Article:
“At that time they would move that wagon every three or four days so they would be close to their work. They rode everywhere. Didn’t have any pickups and trailers. The cook would always drive that four-horse chuck wagon and the hoodlum would drive that big water wagon. It would haul the rope corral and stuff like that, and they were pulled by big Percheron horses.

“There they had two-year-old buckin’ horses. I never will forget them. Their names were Scar and High Brown, and they had broke them to work and pull just a little narrow butcher-knife wagon, and they hauled the beds in it. They operated like that a number of years. They had them three wagons.

“Whatever old kid that was on the bottom of the seniority pile—well, the cook drove the chuck wagon, and the hoodlum drove the hoodlum wagon, and whatever old kid they had drove the bed wagon. He would put his saddle on top of the beds and drive the bed wagon. Well, that was me. We were moving right down the bed of the river in the Palo Duro Canyon following the remuda that they were driving in front of us. They would cross that stream, and take ’em across and bring them back, and take them across and bring them back, and then we would cross behind them with those wagons. The horses would pack that quick sand down where it was safe to cross.

“I was sittin’ up there, third man back, on top of about 15 bedrolls stacked up there, looked about like a big load of hay. I was trying to roll a Bull Durham cigarette, and I dropped one of those lines, and them two old horses left there. They passed that chuck wagon, and they was a runnin’. That old cook hollered, “Jump off, son, jump off!” So I did.

“They turned that darn thing over when they hit the river. Turned that wagon over and drug it upside down, tore up some of the harness and got the beds wet. We got it all out, and got it all straight. They sent a man across there; they had to lope across there five or six miles and get a tug and belly pan and a couple of other things from a camp to fix that harness up. I figured sure they would fire me, but they didn’t. Bud, who was runnin’ the wagon, he never said much about it, just told me to be a little more careful with those lines. I tell that story now to people, and I also advise them that I don’t smoke now. Kinda broke me from rollin’ Bull Durham cigarettes.

“We went on down there four or five miles and camped at another place, and camped and got along fine. That was the first four or five days I worked at the JAs. Mike Landis was there for all of it to verify it. You knew Mike Landis and maybe he told you some of the stories. He was about 18 or 19 when I was 16, and I visited with him several times when I was out in Arizona, and he would tell me that one of the things he remembered about the JAs was that nearly everyone there had a horse that would buck.

“We didn’t break them horses until they was four, and they had never been touched by a human other than when they were fore footed and tied down and cut and branded. They would turn them out, and they would run in that canyon, and I broke them three winters 50 at a time.

“We would run them things in a pasture we called Number One, and it was real rough and rocky, and they would drive them down there and turn them in after they cut the studs as two-year-olds. There would be two bunches: the twos and threes. They didn’t do nothing for them. If one of them got cut up or scratched up or got worms, that was just his bad luck because they never did pen them; and they would run when they saw a camp man trottin’ across the pasture. We would take the wagon crew down there and gather them things in the late fall, and we ran them out to a place we called Chuck Box Corrals, and we would pen them there and cut the four-year-olds out and turn the three-year-olds back, and then, a few days later, we would drive the fresh cut two-year-olds down there and turn them in there so we would have two years’ worth of broncs in there all the time. Then we would drive the four-year-olds out to a place that they called the Vat Bronc Pen, and then two men would break broncs. Me and my brother Wes broke them three years in a row. I think it was ’51, ’52 and ’53, and we would break around 50 head of four-year-olds.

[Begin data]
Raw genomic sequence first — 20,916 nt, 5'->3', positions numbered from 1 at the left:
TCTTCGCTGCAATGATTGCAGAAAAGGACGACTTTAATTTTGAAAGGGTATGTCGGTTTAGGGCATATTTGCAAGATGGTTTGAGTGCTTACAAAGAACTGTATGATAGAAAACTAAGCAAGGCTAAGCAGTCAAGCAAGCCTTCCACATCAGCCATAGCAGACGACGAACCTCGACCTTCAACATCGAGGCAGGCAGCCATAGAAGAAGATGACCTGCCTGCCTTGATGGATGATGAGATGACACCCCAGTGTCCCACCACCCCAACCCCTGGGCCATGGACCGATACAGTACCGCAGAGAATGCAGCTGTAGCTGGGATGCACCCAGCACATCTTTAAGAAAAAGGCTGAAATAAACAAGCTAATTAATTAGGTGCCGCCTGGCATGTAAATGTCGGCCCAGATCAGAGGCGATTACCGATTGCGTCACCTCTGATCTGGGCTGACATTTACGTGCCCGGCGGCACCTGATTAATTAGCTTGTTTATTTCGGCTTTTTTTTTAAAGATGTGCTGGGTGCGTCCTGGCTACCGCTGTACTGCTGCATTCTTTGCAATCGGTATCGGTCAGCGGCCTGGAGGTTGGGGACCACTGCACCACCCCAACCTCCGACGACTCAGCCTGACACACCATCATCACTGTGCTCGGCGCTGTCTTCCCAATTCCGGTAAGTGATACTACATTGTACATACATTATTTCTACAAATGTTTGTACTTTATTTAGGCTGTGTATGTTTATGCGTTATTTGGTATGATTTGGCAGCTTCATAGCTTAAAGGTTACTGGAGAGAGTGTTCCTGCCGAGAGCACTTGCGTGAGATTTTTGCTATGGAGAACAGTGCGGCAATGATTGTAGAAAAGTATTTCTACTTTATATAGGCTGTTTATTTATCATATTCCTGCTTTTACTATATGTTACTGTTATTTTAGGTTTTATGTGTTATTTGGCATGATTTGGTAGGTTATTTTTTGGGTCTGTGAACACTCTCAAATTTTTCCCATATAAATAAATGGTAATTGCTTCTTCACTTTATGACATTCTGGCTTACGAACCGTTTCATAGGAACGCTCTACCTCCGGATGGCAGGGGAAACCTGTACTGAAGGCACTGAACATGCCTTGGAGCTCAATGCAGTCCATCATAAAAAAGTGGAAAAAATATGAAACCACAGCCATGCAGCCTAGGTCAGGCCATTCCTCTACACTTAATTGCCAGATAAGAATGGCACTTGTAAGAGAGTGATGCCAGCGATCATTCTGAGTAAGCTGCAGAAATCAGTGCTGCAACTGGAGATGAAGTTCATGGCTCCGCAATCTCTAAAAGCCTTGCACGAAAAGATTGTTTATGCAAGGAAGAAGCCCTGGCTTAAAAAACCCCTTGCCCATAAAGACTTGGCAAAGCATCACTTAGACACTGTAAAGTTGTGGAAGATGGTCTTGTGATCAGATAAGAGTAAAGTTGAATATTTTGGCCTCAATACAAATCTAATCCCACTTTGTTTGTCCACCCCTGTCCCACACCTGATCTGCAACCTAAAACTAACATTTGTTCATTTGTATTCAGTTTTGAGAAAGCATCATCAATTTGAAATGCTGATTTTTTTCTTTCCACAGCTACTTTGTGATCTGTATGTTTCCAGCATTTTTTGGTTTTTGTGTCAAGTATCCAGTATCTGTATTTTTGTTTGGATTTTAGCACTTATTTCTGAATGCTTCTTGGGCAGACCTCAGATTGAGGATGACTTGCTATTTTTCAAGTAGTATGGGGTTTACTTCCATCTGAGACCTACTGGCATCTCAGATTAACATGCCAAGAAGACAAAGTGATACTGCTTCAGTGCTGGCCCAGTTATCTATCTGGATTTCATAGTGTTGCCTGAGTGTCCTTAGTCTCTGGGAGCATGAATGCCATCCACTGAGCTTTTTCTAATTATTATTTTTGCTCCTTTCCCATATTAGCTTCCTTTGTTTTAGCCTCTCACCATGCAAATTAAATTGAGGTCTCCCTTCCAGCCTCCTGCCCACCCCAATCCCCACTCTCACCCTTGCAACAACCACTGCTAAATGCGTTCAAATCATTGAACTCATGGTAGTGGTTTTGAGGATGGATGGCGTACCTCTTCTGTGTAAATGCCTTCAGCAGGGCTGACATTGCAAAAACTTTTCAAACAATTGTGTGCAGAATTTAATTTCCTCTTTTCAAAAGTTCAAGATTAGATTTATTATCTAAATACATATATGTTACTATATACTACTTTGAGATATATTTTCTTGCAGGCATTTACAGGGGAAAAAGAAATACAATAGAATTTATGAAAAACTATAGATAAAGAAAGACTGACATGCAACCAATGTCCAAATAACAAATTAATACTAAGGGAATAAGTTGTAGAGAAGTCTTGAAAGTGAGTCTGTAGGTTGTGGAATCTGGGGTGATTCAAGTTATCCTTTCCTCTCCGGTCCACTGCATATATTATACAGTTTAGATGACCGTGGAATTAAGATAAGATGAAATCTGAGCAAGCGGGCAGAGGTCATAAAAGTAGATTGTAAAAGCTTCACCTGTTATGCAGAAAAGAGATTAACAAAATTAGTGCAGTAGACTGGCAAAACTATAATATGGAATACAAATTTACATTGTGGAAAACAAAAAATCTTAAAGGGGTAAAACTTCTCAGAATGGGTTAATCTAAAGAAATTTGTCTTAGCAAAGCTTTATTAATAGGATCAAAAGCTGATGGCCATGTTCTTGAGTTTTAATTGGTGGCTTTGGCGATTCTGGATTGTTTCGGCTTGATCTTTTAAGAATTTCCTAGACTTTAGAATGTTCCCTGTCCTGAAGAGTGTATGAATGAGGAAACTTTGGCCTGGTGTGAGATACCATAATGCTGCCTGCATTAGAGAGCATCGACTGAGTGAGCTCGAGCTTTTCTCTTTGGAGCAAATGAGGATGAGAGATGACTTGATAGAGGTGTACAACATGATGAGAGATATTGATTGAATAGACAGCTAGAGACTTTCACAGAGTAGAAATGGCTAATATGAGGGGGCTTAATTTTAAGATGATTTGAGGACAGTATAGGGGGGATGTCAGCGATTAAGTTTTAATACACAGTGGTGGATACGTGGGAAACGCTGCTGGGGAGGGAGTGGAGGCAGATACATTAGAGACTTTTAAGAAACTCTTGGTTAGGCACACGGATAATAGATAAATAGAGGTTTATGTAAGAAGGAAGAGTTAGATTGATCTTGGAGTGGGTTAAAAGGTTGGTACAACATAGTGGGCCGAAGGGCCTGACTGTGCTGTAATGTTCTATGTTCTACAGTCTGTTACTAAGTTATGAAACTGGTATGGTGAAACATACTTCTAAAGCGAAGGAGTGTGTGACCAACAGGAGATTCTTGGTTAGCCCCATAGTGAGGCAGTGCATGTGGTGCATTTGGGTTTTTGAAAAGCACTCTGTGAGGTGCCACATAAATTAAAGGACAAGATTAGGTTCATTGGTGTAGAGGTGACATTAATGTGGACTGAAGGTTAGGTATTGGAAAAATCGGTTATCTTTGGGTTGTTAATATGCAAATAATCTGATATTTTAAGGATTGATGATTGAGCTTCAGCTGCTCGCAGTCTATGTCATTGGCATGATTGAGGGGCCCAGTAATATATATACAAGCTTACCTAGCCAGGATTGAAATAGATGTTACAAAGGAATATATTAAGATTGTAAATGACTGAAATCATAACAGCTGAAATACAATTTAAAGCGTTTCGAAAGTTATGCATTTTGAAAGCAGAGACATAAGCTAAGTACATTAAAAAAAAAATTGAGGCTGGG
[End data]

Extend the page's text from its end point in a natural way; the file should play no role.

“We just rode ’em five saddles, two in the corral and three outside, and then took them to the wagon. They had never been touched; they would try to bite you and squeal when you touched ’em. Me and Wes would go over there in the morning and forefoot and tie eight down and put a hackamore on them when they were on the ground, and then drag one out there with a big stout horse and stake ’em to a rock. We would leave them all day and all night. We would stake all eight and then ride back to the ranch, (JA headquarters) a couple miles over there, and spend the evening and the night and then trot back over there in the morning. We never went back to check on them or nothing. I don’t remember anything happening to one that was too bad. Once in awhile one of them would be a little rope burned on one leg or something but never too bad.

“We would trot back over there in the morning and drag them in and tie them, one at a time. The old man runnin’ the outfit told us to tie ’em up high so they couldn’t pull their neck down. They were just old pole corrals.”

How far was it from the stake rock to the corrals?

“Oh 50 to 100 yards. There was eight rocks out there. We would drag them broncs back in there in the morning, and we would tie ’em up high, and then we would drag one at a time into a round corral.

“We had a foot rope with a snap platted into the end of it, and about four foot down that rope we would tie a half granny knot around a three or four inch iron ring. As you threw that rope around a horse’s neck, you could use the end that had the snap in it to whip the rope around and catch it. You couldn’t do it every time, but you usually could. And that way you could lean out there three or foot from that bronc that was snubbed to a post, and you could snap that ring and then you would have a rope around his neck, and we could tie his foot up and saddle him, and then when you stepped on him you reached down there and undid that snap, and it would come over the top of his head pretty viciously because most of them would blow up and buck three or four jumps. You know they give out and got mad by then, and they weren’t grain-fed horses.